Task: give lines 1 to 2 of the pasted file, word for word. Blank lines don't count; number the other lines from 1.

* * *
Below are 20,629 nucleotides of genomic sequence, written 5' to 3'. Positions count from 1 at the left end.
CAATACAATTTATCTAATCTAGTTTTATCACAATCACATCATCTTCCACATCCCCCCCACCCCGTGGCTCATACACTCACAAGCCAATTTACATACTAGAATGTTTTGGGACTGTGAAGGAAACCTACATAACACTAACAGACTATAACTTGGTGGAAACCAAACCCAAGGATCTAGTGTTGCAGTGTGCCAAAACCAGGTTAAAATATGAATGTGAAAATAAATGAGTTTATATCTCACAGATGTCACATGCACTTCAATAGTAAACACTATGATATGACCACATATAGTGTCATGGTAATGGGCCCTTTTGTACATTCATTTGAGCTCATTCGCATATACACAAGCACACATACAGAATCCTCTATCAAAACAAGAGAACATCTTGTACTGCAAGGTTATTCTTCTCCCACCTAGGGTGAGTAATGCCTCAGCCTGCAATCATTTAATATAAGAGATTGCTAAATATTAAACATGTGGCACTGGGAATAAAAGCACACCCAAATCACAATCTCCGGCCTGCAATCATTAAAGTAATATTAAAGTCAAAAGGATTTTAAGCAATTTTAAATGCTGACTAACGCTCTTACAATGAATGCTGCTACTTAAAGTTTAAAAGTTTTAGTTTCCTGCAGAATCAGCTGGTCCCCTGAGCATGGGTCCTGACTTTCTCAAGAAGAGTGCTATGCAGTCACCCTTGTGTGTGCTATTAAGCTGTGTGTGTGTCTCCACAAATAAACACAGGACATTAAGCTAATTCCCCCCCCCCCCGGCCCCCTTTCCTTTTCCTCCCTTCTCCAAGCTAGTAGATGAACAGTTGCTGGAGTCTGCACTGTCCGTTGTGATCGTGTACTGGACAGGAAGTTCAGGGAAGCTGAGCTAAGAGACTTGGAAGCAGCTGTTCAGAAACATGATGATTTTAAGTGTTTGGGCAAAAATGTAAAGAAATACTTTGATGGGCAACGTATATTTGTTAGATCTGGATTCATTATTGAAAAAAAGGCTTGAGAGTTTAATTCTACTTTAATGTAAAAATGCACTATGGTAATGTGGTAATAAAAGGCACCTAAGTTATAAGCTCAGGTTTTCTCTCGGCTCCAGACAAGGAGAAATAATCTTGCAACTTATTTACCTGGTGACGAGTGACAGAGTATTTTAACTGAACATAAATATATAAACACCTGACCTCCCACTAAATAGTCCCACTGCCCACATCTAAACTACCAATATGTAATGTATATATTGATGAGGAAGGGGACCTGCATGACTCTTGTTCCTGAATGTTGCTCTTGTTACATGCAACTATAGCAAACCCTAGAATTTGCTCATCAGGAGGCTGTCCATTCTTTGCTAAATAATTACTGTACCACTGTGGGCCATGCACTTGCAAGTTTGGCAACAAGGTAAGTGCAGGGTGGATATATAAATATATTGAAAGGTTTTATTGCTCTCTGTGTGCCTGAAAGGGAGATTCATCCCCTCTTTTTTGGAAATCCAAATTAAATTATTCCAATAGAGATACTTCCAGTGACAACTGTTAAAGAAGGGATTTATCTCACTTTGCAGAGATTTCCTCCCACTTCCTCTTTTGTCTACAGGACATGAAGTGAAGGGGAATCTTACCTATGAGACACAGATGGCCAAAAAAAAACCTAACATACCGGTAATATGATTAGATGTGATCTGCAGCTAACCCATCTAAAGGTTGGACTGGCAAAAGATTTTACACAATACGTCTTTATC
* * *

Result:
Below are 20,629 nucleotides of genomic sequence, written 5' to 3'. Positions count from 1 at the left end.
CAATACAATTTATCTAATCTAGTTTTATCACAATCACATCATCTTCCACATCCCCCCCACCCCGTGGCTCATACACTCACAAGCCAATTTACATACTAGAATGTTTTGGGACTGTGAAGGAAACCTACATAACACTAACAGACTATAACTTGGTGGAAACCAAACCCAAGGATCTAGTGTTGCAGTGTGCCAAAACCAGGTTAAAATATGAATGTGAAAATAAATGAGTTTATATCTCACAGATGTCACATGCACTTCAATAGTAAACACTATGATATGACCACATATAGTGTCATGGTAATGGGCCCTTTTGTACATTCATTTGAGCTCATTCGCATATACACAAGCACACATACAGAATCCTCTATCAAAACAAGAGAACATCTTGTACTGCAAGGTTATTCTTCTCCCACCTAGGGTGAGTAATGCCTCAGCCTGCAATCATTTAATATAAGAGATTGCTAAATATTAAACATGTGGCACTGGGAATAAAAGCACACCCAAATCACAATCTCCGGCCTGCAATCATTAAAGTAATATTAAAGTCAAAAGGATTTTAAGCAATTTTAAATGCTGACTAACGCTCTTACAATGAATGCTGCTACTTAAAGTTTAAAAGTTTTAGTTTCCTGCAGAATCAGCTGGTCCCCTGAGCATGGGTCCTGACTTTCTCAAGAAGAGTGCTATGCAGTCACCCTTGTGTGTGCTATTAAGCTGTGTGTGTGTCTCCACAAATAAACACAGGACATTAAGCTAATTCCCCCCCCCCCCGGCCCCCTTTCCTTTTCCTCCCTTCTCCAAGCTAGTAGATGAACAGTTGCTGGAGTCTGCACTGTCCGTTGTGATCGTGTACTGGACAGGAAGTTCAGGGAAGCTGAGCTAAGAGACTTGGAAGCAGCTGTTCAGAAACATGATGATTTTAAGTGTTTGGGCAAAAATGTAAAGAAATACTTTGATGGGCAACGTATATTTGTTAGATCTGGATTCATTATTGAAAAAAAGGCTTGAGAGTTTAATTCTACTTTAATGTAAAAATGCACTATGGTAATGTGGTAATAAAAGGCACCTAAGTTATAAGCTCAGGTTTTCTCTCGGCTCCAGACAAGGAGAAATAATCTTGCAACTTATTTACCTGGTGACGAGTGACAGAGTATTTTAACTGAACATAAATATATAAACACCTGACCTCCCACTAAATAGTCCCACTGCCCACATCTAAACTACCAATATGTAATGTATATATTGATGAGGAAGGGGACCTGCATGACTCTTGTTCCTGAATGTTGCTCTTGTTACATGCAACTATAGCAAACCCTAGAATTTGCTCATCAGGAGGCTGTCCATTCTTTGCTAAATAATTACTGTACCACTGTGGGCCATGCACTTGCAAGTTTGGCAACAAGGTAAGTGCAGGGTGGATATATAAATATATTGAAAGGTTTTATTGCTCTCTGTGTGCCTGAAAGGGAGATTCATCCCCTCTTTTTTGGAAATCCAAATTAAATTATTCCAATAGAGATACTTCCAGTGACAACTGTTAAAGAAGGGATTTATCTCACTTTGCAGAGATTTCCTCCCACTTCCTCTTTTGTCTACAGGACATGAAGTGAAGGGGAATCTTACCTATGAGACACAGATGGCCAAAAAAAAACCTAACATACCGGTAATATGATTAGATGTGATCTGCAGCTAACCCATCTAAAGGTTGGACTGGCAAAAGATTTTACACAATACGTCTTTATC